ENVIORNMENT HORSESHOE CRAB/
RTX68ML 
May 28, 2008 
Atlantic horseshoe crabs come ahore by to spawn and lay their eggs on Pickering beach, a national horseshoe... 
Little Creek, UNITED STATES 
Atlantic Horseshoe crabs come ashore to spawn and lay eggs on Pickering beach in Delaware Bay under a... 
Atlantic horseshoe crabs come ahore by to spawn and lay their eggs on Pickering beach, a national horseshoe crab sanctuary near Little Creek, Delaware, May 20, 2008. The Atlantic horseshoe crab, part of the Atlantic coast ecosystem and a species more than 350million years old, return from deeper water each May and June to lay their eggs on these beaches at the new and full moon tides. During spawning the crabs form clusters along the water's edge with as many as 12 sattelite males grouped around one female. The females burrow into the sand to lay masses of green eggs which are fetilized by the males. These eggs provide essential food for as many as one million migrating shore birds that use horseshoe crab eggs as their primay food source on their northward migration. REUTERS/Mike Segar (UNITED STATES) 
ENVIORNMENT HORSESHOE CRAB/
RTX68LY 
May 28, 2008 
Atlantic horseshoe crab with one of it's eyes above the water surface in a tidal pool on a rising tide... 
Little Creek, UNITED STATES 
An Atlantic Horseshoe crab in tidal pool along Pickering beach in Delaware Bay during spawning period... 
Atlantic horseshoe crab with one of it's eyes above the water surface in a tidal pool on a rising tide on Pickering beach, a national horseshoe crab sanctuary in Little Creek, Delaware, May 20, 2008. The Atlantic horseshoe crab, part of the Atlantic coast ecosystem and an ancient species more than 350million years old, return from deeper water each May and June to come ashore by the thousands to lay their eggs on these beaches at the new and full moon tides. During spawning the crabs form clusters along the water's edge with as many as 12 sattelite males grouped around one female. The females burrow into the sand to lay masses of green eggs which are fetilized by the males. The eggs provide essential food for as many as one million migrating shore birds that use horseshoe crab eggs as their primay food source on their northward migration. REUTERS/Mike Segar (UNITED STATES)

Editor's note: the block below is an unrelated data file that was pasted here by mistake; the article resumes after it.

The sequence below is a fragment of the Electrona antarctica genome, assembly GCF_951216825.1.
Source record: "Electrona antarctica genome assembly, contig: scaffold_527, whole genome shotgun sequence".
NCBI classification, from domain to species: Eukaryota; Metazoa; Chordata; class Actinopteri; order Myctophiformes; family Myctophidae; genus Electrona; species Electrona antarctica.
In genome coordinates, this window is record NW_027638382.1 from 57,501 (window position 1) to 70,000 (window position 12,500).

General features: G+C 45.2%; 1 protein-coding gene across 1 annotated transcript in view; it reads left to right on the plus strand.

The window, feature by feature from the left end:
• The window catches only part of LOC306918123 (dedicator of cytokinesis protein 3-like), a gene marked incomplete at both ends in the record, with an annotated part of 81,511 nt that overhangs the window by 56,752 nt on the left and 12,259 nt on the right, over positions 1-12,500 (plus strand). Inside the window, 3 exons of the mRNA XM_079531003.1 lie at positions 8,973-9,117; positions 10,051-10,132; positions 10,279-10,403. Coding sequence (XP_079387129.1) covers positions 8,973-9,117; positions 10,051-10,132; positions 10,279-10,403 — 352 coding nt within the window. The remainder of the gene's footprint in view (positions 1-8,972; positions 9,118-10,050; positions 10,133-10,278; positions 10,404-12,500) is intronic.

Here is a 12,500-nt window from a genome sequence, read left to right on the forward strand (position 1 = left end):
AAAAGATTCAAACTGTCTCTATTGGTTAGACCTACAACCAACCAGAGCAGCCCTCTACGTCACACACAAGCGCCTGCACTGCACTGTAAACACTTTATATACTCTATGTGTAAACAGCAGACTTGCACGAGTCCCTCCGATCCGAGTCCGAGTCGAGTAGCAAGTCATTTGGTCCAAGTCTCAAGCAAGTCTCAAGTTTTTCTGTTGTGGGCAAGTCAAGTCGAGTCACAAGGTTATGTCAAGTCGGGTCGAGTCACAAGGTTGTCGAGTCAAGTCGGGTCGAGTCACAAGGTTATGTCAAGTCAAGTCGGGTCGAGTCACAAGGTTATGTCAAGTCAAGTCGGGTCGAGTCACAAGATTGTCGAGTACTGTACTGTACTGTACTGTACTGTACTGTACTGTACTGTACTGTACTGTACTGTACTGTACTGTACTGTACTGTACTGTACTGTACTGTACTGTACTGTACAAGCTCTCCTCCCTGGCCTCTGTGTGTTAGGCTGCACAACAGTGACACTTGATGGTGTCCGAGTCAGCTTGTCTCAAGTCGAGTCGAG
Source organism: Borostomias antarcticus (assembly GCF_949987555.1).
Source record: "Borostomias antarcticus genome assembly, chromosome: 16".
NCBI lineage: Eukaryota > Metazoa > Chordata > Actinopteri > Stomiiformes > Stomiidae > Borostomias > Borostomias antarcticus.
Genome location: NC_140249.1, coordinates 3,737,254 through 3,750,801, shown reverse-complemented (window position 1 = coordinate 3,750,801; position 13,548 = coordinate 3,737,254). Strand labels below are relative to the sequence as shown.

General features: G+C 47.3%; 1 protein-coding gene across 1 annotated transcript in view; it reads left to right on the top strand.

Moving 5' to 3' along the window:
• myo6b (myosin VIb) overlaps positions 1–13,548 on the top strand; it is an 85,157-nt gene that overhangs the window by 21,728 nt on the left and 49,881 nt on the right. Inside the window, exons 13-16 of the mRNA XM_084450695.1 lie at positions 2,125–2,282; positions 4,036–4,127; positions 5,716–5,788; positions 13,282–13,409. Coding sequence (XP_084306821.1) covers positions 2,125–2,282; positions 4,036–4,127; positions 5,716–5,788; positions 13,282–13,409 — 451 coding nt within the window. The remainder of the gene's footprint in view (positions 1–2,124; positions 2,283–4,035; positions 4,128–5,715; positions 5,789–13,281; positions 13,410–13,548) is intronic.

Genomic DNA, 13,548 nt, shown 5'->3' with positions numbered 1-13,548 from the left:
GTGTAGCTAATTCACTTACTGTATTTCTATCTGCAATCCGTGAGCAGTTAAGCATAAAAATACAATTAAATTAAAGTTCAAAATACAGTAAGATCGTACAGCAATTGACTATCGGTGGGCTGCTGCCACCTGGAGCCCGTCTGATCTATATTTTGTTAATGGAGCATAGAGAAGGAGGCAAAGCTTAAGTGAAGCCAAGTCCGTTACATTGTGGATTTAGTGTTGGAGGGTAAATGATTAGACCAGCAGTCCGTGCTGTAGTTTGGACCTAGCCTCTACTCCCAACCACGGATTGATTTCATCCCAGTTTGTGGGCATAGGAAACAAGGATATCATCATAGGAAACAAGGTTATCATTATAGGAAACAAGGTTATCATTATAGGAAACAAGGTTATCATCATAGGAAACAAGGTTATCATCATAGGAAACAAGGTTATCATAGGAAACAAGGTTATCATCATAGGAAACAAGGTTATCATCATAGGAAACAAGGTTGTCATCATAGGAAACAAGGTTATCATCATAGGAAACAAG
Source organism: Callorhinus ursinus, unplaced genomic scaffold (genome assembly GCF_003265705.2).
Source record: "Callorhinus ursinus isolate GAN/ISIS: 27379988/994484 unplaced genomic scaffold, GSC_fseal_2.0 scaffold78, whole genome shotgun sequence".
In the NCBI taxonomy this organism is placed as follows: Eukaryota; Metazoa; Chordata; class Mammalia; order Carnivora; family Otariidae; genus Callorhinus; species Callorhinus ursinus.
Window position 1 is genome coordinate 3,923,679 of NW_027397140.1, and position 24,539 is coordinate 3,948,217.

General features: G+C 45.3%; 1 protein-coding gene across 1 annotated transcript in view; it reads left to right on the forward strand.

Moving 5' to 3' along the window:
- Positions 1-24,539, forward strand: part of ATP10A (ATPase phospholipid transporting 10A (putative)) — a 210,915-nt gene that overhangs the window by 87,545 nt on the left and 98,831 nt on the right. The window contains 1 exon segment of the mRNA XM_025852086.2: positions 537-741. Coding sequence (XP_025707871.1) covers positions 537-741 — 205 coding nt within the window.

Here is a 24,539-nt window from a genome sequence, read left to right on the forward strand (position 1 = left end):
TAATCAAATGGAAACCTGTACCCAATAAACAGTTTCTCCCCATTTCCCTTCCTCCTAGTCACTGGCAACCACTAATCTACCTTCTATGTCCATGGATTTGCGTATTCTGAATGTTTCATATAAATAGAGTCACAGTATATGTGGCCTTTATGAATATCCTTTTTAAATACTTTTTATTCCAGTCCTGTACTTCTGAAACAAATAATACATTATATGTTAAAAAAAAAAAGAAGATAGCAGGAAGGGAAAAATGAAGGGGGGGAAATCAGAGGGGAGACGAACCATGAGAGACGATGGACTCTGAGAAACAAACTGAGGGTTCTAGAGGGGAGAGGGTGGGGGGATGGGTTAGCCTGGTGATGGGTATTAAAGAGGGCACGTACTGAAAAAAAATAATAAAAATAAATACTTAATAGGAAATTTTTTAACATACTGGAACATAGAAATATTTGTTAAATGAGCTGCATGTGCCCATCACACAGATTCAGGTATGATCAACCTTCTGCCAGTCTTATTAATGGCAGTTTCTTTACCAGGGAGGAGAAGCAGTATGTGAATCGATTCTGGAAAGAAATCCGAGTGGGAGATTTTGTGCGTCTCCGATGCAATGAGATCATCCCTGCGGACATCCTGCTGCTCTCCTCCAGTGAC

ENVIORNMENT HORSESHOE CRAB/
RTX68LX 
May 28, 2008 
Atlantic horseshoe crabs burrow in the sand on Pickering beach, a national horseshoe crab sanctuary near... 
Little Creek, UNITED STATES 
Atlantic Horseshoe crabs burrow in sand to lay eggs on Pickering beach in Delaware Bay 
Atlantic horseshoe crabs burrow in the sand on Pickering beach, a national horseshoe crab sanctuary near Little Creek, Delaware, May 20, 2008. The Atlantic horseshoe crab, part of the Atlantic coast ecosystem and an ancient species more than 350million years old, return from deeper water each May and June to lay their eggs on these beaches at the new and full moon tides. During spawning the crabs form clusters along the water's edge with as many as 12 sattelite males grouped around one female. The females burrow into the sand to lay masses of green eggs which are fetilized by the males. The eggs provide essential food for as many as one million migrating shore birds that use horseshoe crab eggs as their primay food source on their northward migration. REUTERS/Mike Segar (UNITED STATES) 
ENVIORNMENT HORSESHOE CRAB/
RTX68LV 
May 28, 2008 
Atlantic horseshoe crabs in a tidal pool along Pickering beach, a national horseshoe crab sanctuary near... 
Little Creek, UNITED STATES 
Atlantic Horseshoe crabs come ashore to spawn and lay eggs on Pickering beach in Delaware Bay under a... 
Atlantic horseshoe crabs in a tidal pool along Pickering beach, a national horseshoe crab sanctuary near Little Creek, Delaware, May 20, 2008. The Atlantic horseshoe crab, part of the Atlantic coast ecosystem and an ancient species more than 350million years old, return from deeper water each May and June to lay their eggs on these beaches at the new and full moon tides. During spawning the crabs form clusters along the water's edge with as many as 12 sattelite males grouped around one female. The females burrow into the sand to lay masses of green eggs which are fetilized by the males. The eggs provide essential food for as many as one million migrating shore birds that use horseshoe crab eggs as their primay food source on their northward migration. REUTERS/Mike Segar (UNITED STATES)